Chemical weapons; Crowd-sourcing weather; Fingerprint ID; Dino drill
Adam Rutherford looks at the history of chemical weapons. Plus, is fingerprint identification secure and could it be fooled by a gummy bear?
As Syria agrees to destroying its chemical weapon stocks, Adam Rutherford looks at how you solve a problem like Sarin. Dr Joanna Kidd from King's College London gives us a potted history of chemical weaponry.
Environmental toxicologist, Prof Alastair Hay, from Leeds University has worked on chemical warfare issues for four decades. In the 1990s, he identified mustard gas and sarin residues from soil samples in Iraq, confirming their use by Saddam Hussein. He talks to Adam about the challenges of destroying chemical weapons in Syria.
Reporter Roland Pease looks at a new phone app, OpenSignal, which uses your smartphone's sensors to help improve weather models.
Today, London Underground workers are starting to boycott a new clock-in system, which uses their fingerprint for identification. Meanwhile, Apple fans are camping outside stores waiting to buy the new iPhone, which features a fingerprint scanner.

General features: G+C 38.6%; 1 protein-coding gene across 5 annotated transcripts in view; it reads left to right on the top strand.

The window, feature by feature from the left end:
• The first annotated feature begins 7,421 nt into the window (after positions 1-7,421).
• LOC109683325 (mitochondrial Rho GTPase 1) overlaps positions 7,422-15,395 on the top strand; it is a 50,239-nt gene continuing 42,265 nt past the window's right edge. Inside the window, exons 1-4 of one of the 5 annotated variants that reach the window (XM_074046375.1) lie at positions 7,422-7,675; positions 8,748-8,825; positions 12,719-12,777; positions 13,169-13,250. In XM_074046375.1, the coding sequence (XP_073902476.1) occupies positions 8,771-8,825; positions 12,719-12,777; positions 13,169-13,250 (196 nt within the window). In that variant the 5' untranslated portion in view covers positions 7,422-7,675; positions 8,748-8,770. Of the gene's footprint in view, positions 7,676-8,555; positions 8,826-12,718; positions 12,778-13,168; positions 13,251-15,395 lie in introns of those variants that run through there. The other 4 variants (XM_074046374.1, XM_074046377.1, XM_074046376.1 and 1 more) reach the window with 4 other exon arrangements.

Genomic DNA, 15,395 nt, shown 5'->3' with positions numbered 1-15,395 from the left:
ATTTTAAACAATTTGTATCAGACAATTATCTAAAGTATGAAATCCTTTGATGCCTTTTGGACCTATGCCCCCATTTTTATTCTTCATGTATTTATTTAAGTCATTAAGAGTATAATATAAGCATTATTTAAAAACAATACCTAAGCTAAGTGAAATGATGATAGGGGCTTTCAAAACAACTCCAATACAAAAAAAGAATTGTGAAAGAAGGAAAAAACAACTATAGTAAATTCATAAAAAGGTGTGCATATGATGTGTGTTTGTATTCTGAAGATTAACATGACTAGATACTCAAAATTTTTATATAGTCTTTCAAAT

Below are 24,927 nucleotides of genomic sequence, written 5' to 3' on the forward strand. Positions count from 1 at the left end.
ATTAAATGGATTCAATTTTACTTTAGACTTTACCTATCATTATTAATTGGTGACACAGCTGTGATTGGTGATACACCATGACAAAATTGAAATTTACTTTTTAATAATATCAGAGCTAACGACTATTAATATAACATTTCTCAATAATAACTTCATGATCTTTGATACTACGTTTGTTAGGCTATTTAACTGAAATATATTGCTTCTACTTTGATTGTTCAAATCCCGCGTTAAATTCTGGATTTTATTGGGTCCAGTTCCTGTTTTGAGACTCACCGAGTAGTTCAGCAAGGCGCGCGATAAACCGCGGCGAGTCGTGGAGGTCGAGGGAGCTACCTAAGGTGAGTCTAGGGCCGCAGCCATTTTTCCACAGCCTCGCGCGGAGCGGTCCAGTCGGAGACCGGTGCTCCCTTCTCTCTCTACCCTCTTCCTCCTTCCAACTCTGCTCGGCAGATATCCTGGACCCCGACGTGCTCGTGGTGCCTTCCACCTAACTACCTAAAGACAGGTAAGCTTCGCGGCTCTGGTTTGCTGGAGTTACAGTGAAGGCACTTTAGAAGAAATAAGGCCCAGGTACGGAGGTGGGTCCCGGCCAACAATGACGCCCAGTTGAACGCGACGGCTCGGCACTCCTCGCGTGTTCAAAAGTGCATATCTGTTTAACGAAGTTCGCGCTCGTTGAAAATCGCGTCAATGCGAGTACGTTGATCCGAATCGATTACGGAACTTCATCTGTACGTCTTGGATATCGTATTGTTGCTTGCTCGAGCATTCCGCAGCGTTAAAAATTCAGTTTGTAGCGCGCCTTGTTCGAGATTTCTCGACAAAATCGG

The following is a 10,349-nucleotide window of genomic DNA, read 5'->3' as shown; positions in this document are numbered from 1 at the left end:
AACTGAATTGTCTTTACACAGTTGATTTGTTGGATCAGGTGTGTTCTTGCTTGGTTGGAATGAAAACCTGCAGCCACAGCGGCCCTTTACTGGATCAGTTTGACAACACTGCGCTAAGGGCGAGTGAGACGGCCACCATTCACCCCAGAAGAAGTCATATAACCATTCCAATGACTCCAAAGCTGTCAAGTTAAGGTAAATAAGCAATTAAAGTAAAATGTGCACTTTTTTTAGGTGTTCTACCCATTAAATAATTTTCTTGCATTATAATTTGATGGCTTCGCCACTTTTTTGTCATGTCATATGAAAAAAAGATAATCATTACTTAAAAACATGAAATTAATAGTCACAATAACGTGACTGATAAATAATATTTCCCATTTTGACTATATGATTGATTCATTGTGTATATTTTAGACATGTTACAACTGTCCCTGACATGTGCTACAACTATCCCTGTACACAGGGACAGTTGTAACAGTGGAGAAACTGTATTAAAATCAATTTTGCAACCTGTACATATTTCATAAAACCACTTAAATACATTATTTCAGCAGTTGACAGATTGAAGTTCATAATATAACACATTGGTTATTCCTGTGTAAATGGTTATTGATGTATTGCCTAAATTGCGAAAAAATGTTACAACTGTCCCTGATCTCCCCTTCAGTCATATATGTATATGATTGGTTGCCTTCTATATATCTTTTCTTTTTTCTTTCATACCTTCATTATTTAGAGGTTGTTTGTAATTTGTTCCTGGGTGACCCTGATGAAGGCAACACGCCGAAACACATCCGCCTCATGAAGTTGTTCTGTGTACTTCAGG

Adam talks to Dr Farzin Deravi from the University of Kent about how fingerprint identification works and whether it can be fooled with a gummy bear. Plus he asks technology journalist Kate Bevan if we should worry about the security issues surrounding biometric passwords.
Finally this week, Dr Pedro Viegas shows us his instrument - a dino drill. It's being used to uncover the Bristol dinosaur, a 210 million year old Thecodontosaurus.